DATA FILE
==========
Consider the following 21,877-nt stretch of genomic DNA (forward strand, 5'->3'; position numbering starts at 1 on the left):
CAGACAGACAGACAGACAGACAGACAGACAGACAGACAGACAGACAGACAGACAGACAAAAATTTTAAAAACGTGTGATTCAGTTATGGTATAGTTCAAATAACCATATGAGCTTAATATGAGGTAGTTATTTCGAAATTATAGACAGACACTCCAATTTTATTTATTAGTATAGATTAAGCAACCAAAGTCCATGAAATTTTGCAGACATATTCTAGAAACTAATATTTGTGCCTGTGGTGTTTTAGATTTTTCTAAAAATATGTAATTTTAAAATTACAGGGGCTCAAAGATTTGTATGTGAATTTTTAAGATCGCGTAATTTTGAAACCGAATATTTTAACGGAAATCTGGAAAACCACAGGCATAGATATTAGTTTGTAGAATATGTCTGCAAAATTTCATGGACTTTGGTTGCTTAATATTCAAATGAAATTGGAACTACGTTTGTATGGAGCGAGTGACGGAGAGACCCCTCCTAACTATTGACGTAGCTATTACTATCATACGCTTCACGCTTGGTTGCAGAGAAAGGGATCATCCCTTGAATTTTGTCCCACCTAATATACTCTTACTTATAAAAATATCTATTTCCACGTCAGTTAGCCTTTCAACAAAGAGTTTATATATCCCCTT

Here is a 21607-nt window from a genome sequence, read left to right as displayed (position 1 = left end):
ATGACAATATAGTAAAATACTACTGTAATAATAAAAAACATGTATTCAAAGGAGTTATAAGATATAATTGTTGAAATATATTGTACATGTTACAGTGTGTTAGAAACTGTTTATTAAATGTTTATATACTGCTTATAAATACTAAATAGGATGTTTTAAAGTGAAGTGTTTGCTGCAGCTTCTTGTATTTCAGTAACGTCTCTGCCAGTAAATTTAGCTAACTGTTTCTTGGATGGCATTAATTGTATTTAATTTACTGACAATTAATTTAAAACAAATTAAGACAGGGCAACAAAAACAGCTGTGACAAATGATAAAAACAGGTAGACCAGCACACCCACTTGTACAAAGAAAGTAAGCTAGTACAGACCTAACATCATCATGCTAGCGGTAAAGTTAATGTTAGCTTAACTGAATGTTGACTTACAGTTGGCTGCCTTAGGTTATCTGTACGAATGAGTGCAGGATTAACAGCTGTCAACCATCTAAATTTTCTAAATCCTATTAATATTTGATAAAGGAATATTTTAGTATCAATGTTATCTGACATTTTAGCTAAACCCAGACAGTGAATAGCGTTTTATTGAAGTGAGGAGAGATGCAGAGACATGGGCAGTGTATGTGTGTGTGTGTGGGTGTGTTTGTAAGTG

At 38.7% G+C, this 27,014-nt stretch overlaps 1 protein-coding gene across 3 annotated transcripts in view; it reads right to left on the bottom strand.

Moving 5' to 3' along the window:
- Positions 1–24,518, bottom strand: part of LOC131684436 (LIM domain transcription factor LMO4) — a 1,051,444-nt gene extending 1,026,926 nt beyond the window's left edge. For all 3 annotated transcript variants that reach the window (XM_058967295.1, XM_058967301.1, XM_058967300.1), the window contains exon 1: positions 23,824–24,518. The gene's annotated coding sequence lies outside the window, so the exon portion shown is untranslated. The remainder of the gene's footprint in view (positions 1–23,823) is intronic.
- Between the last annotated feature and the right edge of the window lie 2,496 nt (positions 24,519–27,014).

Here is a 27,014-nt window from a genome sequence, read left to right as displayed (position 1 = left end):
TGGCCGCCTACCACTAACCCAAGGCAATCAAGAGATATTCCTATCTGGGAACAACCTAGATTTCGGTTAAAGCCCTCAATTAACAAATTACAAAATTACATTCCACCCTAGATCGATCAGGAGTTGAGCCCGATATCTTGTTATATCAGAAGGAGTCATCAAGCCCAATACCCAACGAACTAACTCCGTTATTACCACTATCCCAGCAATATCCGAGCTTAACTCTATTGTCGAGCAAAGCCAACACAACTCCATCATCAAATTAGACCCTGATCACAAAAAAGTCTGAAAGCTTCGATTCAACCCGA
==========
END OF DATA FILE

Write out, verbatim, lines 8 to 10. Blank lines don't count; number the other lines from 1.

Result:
- Between the last annotated feature and the right edge of the window lie 2,496 nt (positions 24,519–27,014).

Here is a 27,014-nt window from a genome sequence, read left to right as displayed (position 1 = left end):
TGGCCGCCTACCACTAACCCAAGGCAATCAAGAGATATTCCTATCTGGGAACAACCTAGATTTCGGTTAAAGCCCTCAATTAACAAATTACAAAATTACATTCCACCCTAGATCGATCAGGAGTTGAGCCCGATATCTTGTTATATCAGAAGGAGTCATCAAGCCCAATACCCAACGAACTAACTCCGTTATTACCACTATCCCAGCAATATCCGAGCTTAACTCTATTGTCGAGCAAAGCCAACACAACTCCATCATCAAATTAGACCCTGATCACAAAAAAGTCTGAAAGCTTCGATTCAACCCGA